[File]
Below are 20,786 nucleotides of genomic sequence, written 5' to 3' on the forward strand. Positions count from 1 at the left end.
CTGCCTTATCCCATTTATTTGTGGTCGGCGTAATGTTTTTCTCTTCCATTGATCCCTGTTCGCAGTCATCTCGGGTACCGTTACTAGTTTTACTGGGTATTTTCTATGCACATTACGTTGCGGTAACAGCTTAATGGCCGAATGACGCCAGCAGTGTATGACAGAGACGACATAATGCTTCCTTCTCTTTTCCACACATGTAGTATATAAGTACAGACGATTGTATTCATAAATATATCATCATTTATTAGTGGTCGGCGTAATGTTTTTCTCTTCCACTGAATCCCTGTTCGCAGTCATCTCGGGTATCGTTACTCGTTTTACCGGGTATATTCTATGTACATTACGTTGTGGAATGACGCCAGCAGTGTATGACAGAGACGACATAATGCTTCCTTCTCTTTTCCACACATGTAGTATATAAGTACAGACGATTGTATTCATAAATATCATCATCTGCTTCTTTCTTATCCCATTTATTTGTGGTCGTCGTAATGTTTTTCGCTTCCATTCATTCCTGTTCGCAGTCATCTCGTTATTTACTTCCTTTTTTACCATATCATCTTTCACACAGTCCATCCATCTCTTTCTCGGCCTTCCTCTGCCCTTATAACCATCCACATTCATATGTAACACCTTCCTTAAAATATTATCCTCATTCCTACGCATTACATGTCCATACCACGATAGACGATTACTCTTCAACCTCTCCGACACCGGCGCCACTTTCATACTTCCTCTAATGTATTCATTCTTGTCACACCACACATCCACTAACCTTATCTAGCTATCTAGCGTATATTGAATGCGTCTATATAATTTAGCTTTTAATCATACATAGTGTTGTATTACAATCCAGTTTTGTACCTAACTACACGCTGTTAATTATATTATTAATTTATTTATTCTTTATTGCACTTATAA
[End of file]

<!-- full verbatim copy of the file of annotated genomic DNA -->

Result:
Below are 20,786 nucleotides of genomic sequence, written 5' to 3' on the forward strand. Positions count from 1 at the left end.
CTGCCTTATCCCATTTATTTGTGGTCGGCGTAATGTTTTTCTCTTCCATTGATCCCTGTTCGCAGTCATCTCGGGTACCGTTACTAGTTTTACTGGGTATTTTCTATGCACATTACGTTGCGGTAACAGCTTAATGGCCGAATGACGCCAGCAGTGTATGACAGAGACGACATAATGCTTCCTTCTCTTTTCCACACATGTAGTATATAAGTACAGACGATTGTATTCATAAATATATCATCATTTATTAGTGGTCGGCGTAATGTTTTTCTCTTCCACTGAATCCCTGTTCGCAGTCATCTCGGGTATCGTTACTCGTTTTACCGGGTATATTCTATGTACATTACGTTGTGGAATGACGCCAGCAGTGTATGACAGAGACGACATAATGCTTCCTTCTCTTTTCCACACATGTAGTATATAAGTACAGACGATTGTATTCATAAATATCATCATCTGCTTCTTTCTTATCCCATTTATTTGTGGTCGTCGTAATGTTTTTCGCTTCCATTCATTCCTGTTCGCAGTCATCTCGTTATTTACTTCCTTTTTTACCATATCATCTTTCACACAGTCCATCCATCTCTTTCTCGGCCTTCCTCTGCCCTTATAACCATCCACATTCATATGTAACACCTTCCTTAAAATATTATCCTCATTCCTACGCATTACATGTCCATACCACGATAGACGATTACTCTTCAACCTCTCCGACACCGGCGCCACTTTCATACTTCCTCTAATGTATTCATTCTTGTCACACCACACATCCACTAACCTTATCTAGCTATCTAGCGTATATTGAATGCGTCTATATAATTTAGCTTTTAATCATACATAGTGTTGTATTACAATCCAGTTTTGTACCTAACTACACGCTGTTAATTATATTATTAATTTATTTATTCTTTATTGCACTTATAA